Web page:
Probiotic yogurt causes a few side effects, such as gas, bloating, or sickness from contaminated yogurt, but they usually subside over time. Pregnant or breastfeeding women should use caution with probiotic yogurt, and those with weakened immune systems from certain illnesses, such as AIDS, shouldn't eat large quantities, states WebMD.
Probiotics are naturally occurring bacteria similar in composition to the bacteria and yeast found in the body, especially within the digestive tract. Foods such as yogurt, miso and sauerkraut and some drinks contain probiotics. Yogurt with probiotics balances digestive bacterial levels and boosts the immune system, according to WebMD.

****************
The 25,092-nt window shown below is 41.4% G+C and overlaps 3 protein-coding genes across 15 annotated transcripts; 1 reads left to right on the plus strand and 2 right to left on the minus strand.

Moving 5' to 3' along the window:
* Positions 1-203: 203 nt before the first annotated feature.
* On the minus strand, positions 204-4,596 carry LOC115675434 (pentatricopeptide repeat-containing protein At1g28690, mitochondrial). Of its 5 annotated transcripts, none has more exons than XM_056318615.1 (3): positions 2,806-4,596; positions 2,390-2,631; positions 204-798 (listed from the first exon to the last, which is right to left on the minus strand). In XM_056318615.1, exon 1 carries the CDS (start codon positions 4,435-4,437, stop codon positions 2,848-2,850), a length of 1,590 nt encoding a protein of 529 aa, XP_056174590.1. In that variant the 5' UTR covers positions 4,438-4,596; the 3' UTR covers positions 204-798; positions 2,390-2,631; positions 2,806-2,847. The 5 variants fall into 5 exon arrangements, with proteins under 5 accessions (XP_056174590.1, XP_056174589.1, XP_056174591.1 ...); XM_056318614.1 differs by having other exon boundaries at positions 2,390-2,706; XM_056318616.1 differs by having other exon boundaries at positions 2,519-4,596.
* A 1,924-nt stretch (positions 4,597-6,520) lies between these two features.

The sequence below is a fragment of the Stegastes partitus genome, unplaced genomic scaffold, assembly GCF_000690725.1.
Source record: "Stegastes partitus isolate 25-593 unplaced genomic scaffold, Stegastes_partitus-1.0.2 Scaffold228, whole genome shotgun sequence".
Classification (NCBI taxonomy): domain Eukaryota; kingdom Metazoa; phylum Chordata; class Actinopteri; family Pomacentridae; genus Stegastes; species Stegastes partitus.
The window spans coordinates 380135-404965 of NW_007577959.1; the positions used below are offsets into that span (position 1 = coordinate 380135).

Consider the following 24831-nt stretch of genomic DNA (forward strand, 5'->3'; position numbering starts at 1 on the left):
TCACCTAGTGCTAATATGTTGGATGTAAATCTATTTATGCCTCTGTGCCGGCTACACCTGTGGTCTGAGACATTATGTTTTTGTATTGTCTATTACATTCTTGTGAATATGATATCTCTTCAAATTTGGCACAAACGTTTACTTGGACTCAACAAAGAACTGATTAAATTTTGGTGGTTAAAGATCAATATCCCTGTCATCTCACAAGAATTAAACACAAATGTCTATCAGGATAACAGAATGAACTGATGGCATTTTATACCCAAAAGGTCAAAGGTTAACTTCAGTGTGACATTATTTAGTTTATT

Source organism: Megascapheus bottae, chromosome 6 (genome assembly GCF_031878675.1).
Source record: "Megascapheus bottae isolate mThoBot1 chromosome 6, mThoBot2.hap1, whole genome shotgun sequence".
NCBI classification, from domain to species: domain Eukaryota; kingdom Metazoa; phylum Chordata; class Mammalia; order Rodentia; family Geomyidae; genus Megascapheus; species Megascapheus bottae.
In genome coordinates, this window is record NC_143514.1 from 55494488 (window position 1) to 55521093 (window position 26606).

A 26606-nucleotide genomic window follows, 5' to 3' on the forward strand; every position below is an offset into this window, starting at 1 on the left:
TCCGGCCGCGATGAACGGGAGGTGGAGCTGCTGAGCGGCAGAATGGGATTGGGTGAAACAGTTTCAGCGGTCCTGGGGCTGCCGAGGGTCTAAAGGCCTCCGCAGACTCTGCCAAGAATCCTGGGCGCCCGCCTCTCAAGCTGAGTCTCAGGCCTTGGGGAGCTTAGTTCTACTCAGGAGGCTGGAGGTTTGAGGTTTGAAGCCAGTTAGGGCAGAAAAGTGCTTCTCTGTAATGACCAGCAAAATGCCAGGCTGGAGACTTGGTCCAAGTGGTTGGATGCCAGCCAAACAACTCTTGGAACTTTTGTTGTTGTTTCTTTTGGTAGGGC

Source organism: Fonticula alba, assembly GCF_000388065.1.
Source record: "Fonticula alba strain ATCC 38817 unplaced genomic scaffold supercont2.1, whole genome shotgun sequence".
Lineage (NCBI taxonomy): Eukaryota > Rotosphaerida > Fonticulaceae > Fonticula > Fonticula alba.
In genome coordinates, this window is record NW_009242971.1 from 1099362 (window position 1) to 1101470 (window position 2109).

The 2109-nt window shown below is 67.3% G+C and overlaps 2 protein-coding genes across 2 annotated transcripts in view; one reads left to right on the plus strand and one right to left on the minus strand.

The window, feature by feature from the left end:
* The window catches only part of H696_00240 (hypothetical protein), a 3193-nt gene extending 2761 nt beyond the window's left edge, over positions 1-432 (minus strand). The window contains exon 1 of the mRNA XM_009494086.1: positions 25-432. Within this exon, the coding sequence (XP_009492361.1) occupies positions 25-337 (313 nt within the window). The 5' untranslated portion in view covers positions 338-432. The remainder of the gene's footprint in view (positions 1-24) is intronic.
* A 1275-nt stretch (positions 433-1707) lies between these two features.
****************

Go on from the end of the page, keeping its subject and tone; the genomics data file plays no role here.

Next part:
Lowering harmful bacterial and boosting beneficial bacteria possibly treats vaginal yeast infections and bacterial infections and controls high cholesterol, and it may help in treating lactose intolerance. Research has shown that ingesting probiotic yogurt aids in treating irritable bowel syndrome, diarrhea, colitis and eczema, explains WebMD.
Eating probiotic yogurt may not be effective for treating diarrhea in malnourished children and asthma. There is insufficient evidence to support claims that probiotic yogurt is an effective treatment for bacterial vaginosis, peptic ulcers, sunburn, urinary tract infections and other conditions, Early evidence supports using probiotic yogurt inside the vagina for treating certain bacterial vaginal infections, but research does not support using yogurt for treating urinary tract infections, WebMD reports.